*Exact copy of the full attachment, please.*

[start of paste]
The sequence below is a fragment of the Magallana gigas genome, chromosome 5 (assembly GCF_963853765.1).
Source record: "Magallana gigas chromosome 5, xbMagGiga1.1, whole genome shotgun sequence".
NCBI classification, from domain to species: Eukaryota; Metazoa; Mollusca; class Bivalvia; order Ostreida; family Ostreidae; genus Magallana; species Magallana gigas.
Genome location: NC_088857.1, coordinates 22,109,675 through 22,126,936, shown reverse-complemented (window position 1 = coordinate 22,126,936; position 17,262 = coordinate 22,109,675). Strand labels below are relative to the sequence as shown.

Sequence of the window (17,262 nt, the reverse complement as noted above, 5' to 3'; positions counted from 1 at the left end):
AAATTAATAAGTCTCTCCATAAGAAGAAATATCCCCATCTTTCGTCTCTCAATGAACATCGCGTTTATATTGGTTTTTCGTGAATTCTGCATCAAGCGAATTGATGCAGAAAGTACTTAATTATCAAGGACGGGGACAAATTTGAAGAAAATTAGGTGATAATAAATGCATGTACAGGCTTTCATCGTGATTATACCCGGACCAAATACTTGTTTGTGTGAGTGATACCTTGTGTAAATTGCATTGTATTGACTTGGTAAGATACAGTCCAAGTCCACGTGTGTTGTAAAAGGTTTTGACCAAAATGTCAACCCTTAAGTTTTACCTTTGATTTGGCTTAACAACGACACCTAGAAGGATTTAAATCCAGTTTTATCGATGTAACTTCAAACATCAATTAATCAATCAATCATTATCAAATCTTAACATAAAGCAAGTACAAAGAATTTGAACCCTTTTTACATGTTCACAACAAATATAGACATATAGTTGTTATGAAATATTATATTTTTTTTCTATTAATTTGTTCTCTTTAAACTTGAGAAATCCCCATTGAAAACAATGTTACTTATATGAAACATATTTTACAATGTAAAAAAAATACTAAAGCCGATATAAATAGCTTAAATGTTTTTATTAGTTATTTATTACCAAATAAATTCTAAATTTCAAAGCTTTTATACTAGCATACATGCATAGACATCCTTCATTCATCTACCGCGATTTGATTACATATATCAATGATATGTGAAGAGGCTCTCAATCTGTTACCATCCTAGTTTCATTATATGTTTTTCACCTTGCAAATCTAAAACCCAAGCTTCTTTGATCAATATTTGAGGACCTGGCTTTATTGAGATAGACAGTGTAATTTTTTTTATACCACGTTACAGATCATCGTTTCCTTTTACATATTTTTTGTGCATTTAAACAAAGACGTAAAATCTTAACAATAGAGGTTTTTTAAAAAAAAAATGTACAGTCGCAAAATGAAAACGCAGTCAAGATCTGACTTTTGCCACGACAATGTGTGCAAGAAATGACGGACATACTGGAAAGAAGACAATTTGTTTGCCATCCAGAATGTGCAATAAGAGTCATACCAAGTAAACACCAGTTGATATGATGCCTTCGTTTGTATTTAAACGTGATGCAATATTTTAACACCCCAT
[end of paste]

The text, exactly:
The sequence below is a fragment of the Magallana gigas genome, chromosome 5 (assembly GCF_963853765.1).
Source record: "Magallana gigas chromosome 5, xbMagGiga1.1, whole genome shotgun sequence".
NCBI classification, from domain to species: Eukaryota; Metazoa; Mollusca; class Bivalvia; order Ostreida; family Ostreidae; genus Magallana; species Magallana gigas.
Genome location: NC_088857.1, coordinates 22,109,675 through 22,126,936, shown reverse-complemented (window position 1 = coordinate 22,126,936; position 17,262 = coordinate 22,109,675). Strand labels below are relative to the sequence as shown.

Sequence of the window (17,262 nt, the reverse complement as noted above, 5' to 3'; positions counted from 1 at the left end):
AAATTAATAAGTCTCTCCATAAGAAGAAATATCCCCATCTTTCGTCTCTCAATGAACATCGCGTTTATATTGGTTTTTCGTGAATTCTGCATCAAGCGAATTGATGCAGAAAGTACTTAATTATCAAGGACGGGGACAAATTTGAAGAAAATTAGGTGATAATAAATGCATGTACAGGCTTTCATCGTGATTATACCCGGACCAAATACTTGTTTGTGTGAGTGATACCTTGTGTAAATTGCATTGTATTGACTTGGTAAGATACAGTCCAAGTCCACGTGTGTTGTAAAAGGTTTTGACCAAAATGTCAACCCTTAAGTTTTACCTTTGATTTGGCTTAACAACGACACCTAGAAGGATTTAAATCCAGTTTTATCGATGTAACTTCAAACATCAATTAATCAATCAATCATTATCAAATCTTAACATAAAGCAAGTACAAAGAATTTGAACCCTTTTTACATGTTCACAACAAATATAGACATATAGTTGTTATGAAATATTATATTTTTTTTCTATTAATTTGTTCTCTTTAAACTTGAGAAATCCCCATTGAAAACAATGTTACTTATATGAAACATATTTTACAATGTAAAAAAAATACTAAAGCCGATATAAATAGCTTAAATGTTTTTATTAGTTATTTATTACCAAATAAATTCTAAATTTCAAAGCTTTTATACTAGCATACATGCATAGACATCCTTCATTCATCTACCGCGATTTGATTACATATATCAATGATATGTGAAGAGGCTCTCAATCTGTTACCATCCTAGTTTCATTATATGTTTTTCACCTTGCAAATCTAAAACCCAAGCTTCTTTGATCAATATTTGAGGACCTGGCTTTATTGAGATAGACAGTGTAATTTTTTTTATACCACGTTACAGATCATCGTTTCCTTTTACATATTTTTTGTGCATTTAAACAAAGACGTAAAATCTTAACAATAGAGGTTTTTTAAAAAAAAAATGTACAGTCGCAAAATGAAAACGCAGTCAAGATCTGACTTTTGCCACGACAATGTGTGCAAGAAATGACGGACATACTGGAAAGAAGACAATTTGTTTGCCATCCAGAATGTGCAATAAGAGTCATACCAAGTAAACACCAGTTGATATGATGCCTTCGTTTGTATTTAAACGTGATGCAATATTTTAACACCCCAT